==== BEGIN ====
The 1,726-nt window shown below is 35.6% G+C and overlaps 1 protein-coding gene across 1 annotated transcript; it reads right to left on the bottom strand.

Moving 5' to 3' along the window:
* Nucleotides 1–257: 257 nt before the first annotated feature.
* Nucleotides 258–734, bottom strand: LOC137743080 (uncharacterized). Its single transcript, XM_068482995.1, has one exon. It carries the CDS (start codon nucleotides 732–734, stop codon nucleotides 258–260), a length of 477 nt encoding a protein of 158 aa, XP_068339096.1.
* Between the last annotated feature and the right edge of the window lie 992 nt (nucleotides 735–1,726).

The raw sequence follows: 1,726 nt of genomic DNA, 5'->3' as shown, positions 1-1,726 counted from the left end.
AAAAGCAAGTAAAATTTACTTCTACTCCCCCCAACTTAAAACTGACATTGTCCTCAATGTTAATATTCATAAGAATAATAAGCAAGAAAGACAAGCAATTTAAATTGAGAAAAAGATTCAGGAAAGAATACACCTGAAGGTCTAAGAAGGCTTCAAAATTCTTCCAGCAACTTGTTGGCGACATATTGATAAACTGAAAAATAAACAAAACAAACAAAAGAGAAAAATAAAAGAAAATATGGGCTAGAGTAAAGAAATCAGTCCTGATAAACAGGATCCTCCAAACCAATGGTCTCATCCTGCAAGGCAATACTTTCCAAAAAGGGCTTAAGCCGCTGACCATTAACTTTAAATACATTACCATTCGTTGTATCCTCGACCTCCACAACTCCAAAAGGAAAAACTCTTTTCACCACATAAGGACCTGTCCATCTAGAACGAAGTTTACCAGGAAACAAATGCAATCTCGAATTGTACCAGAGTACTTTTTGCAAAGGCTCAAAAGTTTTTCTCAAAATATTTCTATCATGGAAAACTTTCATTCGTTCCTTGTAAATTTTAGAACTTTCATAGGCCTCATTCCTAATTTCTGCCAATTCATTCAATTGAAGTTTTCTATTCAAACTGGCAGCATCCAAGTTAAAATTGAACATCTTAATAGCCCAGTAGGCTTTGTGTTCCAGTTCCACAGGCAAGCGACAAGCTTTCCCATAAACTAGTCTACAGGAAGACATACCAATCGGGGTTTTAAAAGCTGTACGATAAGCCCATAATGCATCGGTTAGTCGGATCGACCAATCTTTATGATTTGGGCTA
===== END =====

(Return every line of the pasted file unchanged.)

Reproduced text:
The 1,726-nt window shown below is 35.6% G+C and overlaps 1 protein-coding gene across 1 annotated transcript; it reads right to left on the bottom strand.

Moving 5' to 3' along the window:
* Nucleotides 1–257: 257 nt before the first annotated feature.
* Nucleotides 258–734, bottom strand: LOC137743080 (uncharacterized). Its single transcript, XM_068482995.1, has one exon. It carries the CDS (start codon nucleotides 732–734, stop codon nucleotides 258–260), a length of 477 nt encoding a protein of 158 aa, XP_068339096.1.
* Between the last annotated feature and the right edge of the window lie 992 nt (nucleotides 735–1,726).

The raw sequence follows: 1,726 nt of genomic DNA, 5'->3' as shown, positions 1-1,726 counted from the left end.
AAAAGCAAGTAAAATTTACTTCTACTCCCCCCAACTTAAAACTGACATTGTCCTCAATGTTAATATTCATAAGAATAATAAGCAAGAAAGACAAGCAATTTAAATTGAGAAAAAGATTCAGGAAAGAATACACCTGAAGGTCTAAGAAGGCTTCAAAATTCTTCCAGCAACTTGTTGGCGACATATTGATAAACTGAAAAATAAACAAAACAAACAAAAGAGAAAAATAAAAGAAAATATGGGCTAGAGTAAAGAAATCAGTCCTGATAAACAGGATCCTCCAAACCAATGGTCTCATCCTGCAAGGCAATACTTTCCAAAAAGGGCTTAAGCCGCTGACCATTAACTTTAAATACATTACCATTCGTTGTATCCTCGACCTCCACAACTCCAAAAGGAAAAACTCTTTTCACCACATAAGGACCTGTCCATCTAGAACGAAGTTTACCAGGAAACAAATGCAATCTCGAATTGTACCAGAGTACTTTTTGCAAAGGCTCAAAAGTTTTTCTCAAAATATTTCTATCATGGAAAACTTTCATTCGTTCCTTGTAAATTTTAGAACTTTCATAGGCCTCATTCCTAATTTCTGCCAATTCATTCAATTGAAGTTTTCTATTCAAACTGGCAGCATCCAAGTTAAAATTGAACATCTTAATAGCCCAGTAGGCTTTGTGTTCCAGTTCCACAGGCAAGCGACAAGCTTTCCCATAAACTAGTCTACAGGAAGACATACCAATCGGGGTTTTAAAAGCTGTACGATAAGCCCATAATGCATCGGTTAGTCGGATCGACCAATCTTTATGATTTGGGCTA